During his first trip as a global leader to the World Economic Forum in Davos, Canadian Prime Minister Justin Trudeau told his audience there was no better time than now for the world “to look to Canada.” He was speaking, among other things, about Canada’s very public recent emphasis on embracing diversity and its role in influencing the technological innovations changing the way the world works. He argued, “Diversity fosters new ideas. New ideas generate the experimentation needed to make the most of the 4th Industrial Revolution. And diversity is something leaders can do much about.”

This isn’t the first time the progressive, forty-something Trudeau has brought the issue of diversity and gender parity into the spotlight. This past November, he was asked why half of the members he appointed to his new cabinet were women and famously answered, “Because it’s 2015!” He even used social media to help recruit and encourage women to run for Parliament. As a native Canadian, I am absolutely thrilled to see a political climate in which diversity is not just embraced, but expected. 

And it’s clear that the 15 women appointed to Trudeau’s cabinet weren’t just for diversity’s sake — each one carries a resume with the experience and perspectives needed to lead. The new minister of justice and attorney general, Jody Wilson-Raybould, is an aboriginal leader who had a legal career as a Crown prosecutor before distinguishing herself working on aboriginal issues. Diane Lebouthillier, the head of national revenue, is the previous warden of the regional municipality of Rocher-Percé as well as a business owner. Chrystia Freeland, the minister of international trade, is a former Rhodes Scholar and journalist. Marie-Claude Bibeau, the minister for international development and la Francophonie, was a successful business owner and corporate board member, and previously served at the Canadian International Development Agency.  

After all, it was 2015. And now that it’s 2016, I am looking forward to a year when the business community adopts a Trudeau-like approach to seeking out and hiring new talent. My particular area of expertise is banking – a traditionally male-dominated industry. Still, we’ve seen women ascend to executive leadership posts at some of the largest financial firms. And here at PwC, more women than ever before now lead our largest client service teams - the bread and butter for our firm.  

But I know there is more work to be done in this sector. In 2013, only 19 percent of senior level positions in financial services were held by women, even though women accounted for 60 percent of the employees in the industry. More troubling, only 14 percent of board seats were held by women and a mere 2 percent of financial services CEOs were female.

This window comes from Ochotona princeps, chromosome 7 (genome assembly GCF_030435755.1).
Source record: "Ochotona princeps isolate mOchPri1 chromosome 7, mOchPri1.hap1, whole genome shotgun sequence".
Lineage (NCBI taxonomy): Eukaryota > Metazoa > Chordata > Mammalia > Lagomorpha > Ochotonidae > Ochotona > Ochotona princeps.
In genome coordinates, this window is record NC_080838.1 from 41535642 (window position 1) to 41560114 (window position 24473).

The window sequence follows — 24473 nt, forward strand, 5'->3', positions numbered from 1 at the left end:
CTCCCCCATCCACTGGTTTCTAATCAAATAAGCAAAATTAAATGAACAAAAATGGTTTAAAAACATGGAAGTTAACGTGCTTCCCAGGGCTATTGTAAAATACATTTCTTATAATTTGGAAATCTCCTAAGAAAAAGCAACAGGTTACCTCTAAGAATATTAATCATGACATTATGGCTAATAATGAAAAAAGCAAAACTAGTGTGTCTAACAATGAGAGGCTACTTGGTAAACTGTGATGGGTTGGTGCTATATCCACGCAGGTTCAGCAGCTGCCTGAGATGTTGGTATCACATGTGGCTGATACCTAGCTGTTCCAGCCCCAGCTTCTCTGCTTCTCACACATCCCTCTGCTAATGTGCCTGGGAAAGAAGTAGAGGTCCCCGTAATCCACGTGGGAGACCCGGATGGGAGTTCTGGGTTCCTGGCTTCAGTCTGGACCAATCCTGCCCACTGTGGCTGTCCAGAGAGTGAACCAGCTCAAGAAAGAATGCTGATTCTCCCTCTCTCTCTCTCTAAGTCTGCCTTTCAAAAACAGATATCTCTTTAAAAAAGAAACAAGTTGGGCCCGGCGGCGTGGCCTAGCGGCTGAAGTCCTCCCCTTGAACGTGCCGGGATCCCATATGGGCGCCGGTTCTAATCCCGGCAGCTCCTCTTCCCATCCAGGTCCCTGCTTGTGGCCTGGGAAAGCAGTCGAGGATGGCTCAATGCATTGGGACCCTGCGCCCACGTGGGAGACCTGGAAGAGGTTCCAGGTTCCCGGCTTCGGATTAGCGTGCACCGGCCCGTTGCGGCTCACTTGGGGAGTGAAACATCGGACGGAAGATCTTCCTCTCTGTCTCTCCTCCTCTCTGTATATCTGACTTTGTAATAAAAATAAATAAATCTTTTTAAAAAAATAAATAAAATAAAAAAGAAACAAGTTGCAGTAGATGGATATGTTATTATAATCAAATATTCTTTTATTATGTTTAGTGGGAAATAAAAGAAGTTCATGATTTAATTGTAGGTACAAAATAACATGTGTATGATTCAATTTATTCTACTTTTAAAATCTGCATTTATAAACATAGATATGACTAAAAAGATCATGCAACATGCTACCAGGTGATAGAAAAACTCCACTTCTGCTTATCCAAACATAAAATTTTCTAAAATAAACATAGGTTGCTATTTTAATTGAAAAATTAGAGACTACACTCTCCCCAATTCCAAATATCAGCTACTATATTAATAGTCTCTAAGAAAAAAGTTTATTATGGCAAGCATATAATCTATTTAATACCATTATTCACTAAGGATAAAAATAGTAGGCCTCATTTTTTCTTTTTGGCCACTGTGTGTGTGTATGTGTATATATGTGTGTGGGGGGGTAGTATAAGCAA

PwC shed light on potential opportunities and trouble areas in this industry with our survey of Female Millennials in Financial Services. We found that diversity and inclusiveness are now competitive imperatives in the financial marketplace and something that investors, boards and clients all demand. Our research found a majority of respondents in this field indicated that career progression (most important) and being rewarded well (next most important) were key attributes they looked for in an employer. Millennials will leave employers if they don’t offer those opportunities. Not only are these future leaders ready to be challenged, they’re holding us accountable to reward them for accepting those challenges. 

In the past, lack of diversity was blamed on lack of talent, experience, or qualifications to lead. But that argument just doesn’t stand anymore. Our future leaders won’t wait to see a reflection of themselves in current leadership; they’ll find places where opportunities and leadership profiles mirror their qualifications and aspirations – or they’ll likely create their own. And who could blame them? Women have been full-fledged members of the workforce for decades now. For years they have made up a significant number of graduate school students and received the majority of post-graduate degrees. The reflection of that set of experiences and qualifications in leadership only makes sense, especially in 2016. 

As is often the case in politics, Prime Minister Trudeau is at the right place at the right time. This apparent leap forward in diversity simply captures the collective impact of societal shifts taking place for years. Do we have much more to do? Absolutely. Am I optimistic that we can take advantage of opportunities in front of us in 2016? Yes. After all, what year is it?